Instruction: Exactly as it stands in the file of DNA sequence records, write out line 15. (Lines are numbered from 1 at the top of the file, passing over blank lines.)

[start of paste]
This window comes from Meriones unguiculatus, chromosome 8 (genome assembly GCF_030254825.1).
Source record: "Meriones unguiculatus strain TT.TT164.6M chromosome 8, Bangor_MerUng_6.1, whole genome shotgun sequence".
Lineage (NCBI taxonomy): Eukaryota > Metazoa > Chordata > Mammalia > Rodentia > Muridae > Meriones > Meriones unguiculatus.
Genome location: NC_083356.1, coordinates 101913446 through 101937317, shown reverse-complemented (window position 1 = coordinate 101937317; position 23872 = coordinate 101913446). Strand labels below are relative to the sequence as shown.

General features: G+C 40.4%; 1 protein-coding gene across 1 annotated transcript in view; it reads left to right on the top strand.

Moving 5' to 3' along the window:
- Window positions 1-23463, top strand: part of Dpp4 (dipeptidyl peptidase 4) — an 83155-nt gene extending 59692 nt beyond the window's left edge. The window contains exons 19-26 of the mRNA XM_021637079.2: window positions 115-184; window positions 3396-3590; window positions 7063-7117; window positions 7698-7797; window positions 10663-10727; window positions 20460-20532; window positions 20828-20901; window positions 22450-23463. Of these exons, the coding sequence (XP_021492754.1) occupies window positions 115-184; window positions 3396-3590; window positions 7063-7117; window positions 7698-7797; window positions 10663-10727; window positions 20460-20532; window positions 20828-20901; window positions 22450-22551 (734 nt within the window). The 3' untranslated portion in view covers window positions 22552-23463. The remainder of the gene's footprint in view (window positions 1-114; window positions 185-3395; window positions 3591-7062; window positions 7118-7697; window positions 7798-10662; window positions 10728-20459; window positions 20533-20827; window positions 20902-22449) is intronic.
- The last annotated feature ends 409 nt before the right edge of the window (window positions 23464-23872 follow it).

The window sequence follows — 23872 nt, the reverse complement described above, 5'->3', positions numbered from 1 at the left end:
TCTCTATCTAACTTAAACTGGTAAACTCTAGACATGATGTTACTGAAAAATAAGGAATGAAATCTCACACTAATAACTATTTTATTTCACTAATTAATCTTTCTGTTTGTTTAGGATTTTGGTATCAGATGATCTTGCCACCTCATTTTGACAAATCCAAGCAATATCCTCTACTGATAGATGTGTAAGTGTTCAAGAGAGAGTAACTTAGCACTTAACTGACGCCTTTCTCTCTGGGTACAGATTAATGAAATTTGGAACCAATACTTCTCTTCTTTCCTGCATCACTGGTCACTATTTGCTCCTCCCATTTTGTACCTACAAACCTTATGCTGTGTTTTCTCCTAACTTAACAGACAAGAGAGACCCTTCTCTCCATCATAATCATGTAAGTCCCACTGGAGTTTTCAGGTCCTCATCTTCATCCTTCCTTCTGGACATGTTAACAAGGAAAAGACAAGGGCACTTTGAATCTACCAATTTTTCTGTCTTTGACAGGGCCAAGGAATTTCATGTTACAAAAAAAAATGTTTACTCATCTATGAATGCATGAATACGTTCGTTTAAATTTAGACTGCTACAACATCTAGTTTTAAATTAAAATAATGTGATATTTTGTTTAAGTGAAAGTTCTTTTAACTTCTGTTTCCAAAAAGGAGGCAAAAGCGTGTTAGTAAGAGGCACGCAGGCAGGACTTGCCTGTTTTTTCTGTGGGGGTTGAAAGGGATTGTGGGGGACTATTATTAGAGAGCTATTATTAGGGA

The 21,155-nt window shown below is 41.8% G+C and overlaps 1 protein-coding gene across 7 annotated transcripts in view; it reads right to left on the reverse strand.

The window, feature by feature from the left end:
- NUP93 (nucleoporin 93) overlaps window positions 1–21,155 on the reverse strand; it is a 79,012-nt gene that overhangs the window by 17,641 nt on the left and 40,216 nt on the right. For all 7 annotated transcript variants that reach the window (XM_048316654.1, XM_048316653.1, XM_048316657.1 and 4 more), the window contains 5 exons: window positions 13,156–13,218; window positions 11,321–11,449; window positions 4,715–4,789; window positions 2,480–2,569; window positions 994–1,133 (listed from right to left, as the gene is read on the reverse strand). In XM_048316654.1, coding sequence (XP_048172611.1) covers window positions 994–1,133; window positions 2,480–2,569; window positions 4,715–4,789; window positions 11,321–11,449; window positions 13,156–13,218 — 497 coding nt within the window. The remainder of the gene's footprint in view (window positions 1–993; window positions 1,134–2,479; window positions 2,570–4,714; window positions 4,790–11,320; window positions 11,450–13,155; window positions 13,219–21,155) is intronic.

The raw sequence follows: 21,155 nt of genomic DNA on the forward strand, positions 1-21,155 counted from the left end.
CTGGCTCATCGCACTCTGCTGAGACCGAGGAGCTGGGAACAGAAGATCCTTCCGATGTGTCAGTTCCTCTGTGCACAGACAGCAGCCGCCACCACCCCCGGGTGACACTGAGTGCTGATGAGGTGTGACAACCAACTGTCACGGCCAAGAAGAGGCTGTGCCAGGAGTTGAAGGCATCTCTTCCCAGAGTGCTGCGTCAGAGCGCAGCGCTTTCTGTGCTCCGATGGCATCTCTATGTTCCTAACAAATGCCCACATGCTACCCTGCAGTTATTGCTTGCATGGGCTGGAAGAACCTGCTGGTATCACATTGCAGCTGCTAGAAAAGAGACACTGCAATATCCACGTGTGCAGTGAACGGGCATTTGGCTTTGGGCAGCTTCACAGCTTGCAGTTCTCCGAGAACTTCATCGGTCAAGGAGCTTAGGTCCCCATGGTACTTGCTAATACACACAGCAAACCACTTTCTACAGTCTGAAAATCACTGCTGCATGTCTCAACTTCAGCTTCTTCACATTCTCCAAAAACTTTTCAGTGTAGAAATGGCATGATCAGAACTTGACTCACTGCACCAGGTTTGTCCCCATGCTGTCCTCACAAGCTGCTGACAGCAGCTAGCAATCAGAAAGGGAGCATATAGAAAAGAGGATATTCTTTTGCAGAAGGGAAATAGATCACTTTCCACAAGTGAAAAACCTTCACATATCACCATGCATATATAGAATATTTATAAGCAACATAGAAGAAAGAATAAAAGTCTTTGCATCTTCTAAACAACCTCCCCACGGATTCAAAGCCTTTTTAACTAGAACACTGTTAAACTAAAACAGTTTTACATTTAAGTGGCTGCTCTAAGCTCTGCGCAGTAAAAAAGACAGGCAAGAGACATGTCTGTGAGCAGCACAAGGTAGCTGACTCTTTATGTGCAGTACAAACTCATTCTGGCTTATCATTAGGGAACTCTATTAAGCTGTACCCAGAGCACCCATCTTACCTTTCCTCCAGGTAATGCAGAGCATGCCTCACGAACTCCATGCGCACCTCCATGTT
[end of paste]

CTGGCTCATCGCACTCTGCTGAGACCGAGGAGCTGGGAACAGAAGATCCTTCCGATGTGTCAGTTCCTCTGTGCACAGACAGCAGCCGCCACCACCCCCGGGTGACACTGAGTGCTGATGAGGTGTGACAACCAACTGTCACGGCCAAGAAGAGGCTGTGCCAGGAGTTGAAGGCATCTCTTCCCAGAGTGCTGCGTCAGAGCGCAGCGCTTTCTGTGCTCCGATGGCATCTCTATGTTCCTAACAAATGCCCACATGCTACCCTGCAGTTATTGCTTGCATGGGCTGGAAGAACCTGCTGGTATCACATTGCAGCTGCTAGAAAAGAGACACTGCAATATCCACGTGTGCAGTGAACGGGCATTTGGCTTTGGGCAGCTTCACAGCTTGCAGTTCTCCGAGAACTTCATCGGTCAAGGAGCTTAGGTCCCCATGGTACTTGCTAATACACACAGCAAACCACTTTCTACAGTCTGAAAATCACTGCTGCATGTCTCAACTTCAGCTTCTTCACATTCTCCAAAAACTTTTCAGTGTAGAAATGGCATGATCAGAACTTGACTCACTGCACCAGGTTTGTCCCCATGCTGTCCTCACAAGCTGCTGACAGCAGCTAGCAATCAGAAAGGGAGCATATAGAAAAGAGGATATTCTTTTGCAGAAGGGAAATAGATCACTTTCCACAAGTGAAAAACCTTCACATATCACCATGCATATATAGAATATTTATAAGCAACATAGAAGAAAGAATAAAAGTCTTTGCATCTTCTAAACAACCTCCCCACGGATTCAAAGCCTTTTTAACTAGAACACTGTTAAACTAAAACAGTTTTACATTTAAGTGGCTGCTCTAAGCTCTGCGCAGTAAAAAAGACAGGCAAGAGACATGTCTGTGAGCAGCACAAGGTAGCTGACTCTTTATGTGCAGTACAAACTCATTCTGGCTTATCATTAGGGAACTCTATTAAGCTGTACCCAGAGCACCCATCTTACCTTTCCTCCAGGTAATGCAGAGCATGCCTCACGAACTCCATGCGCACCTCCATGTT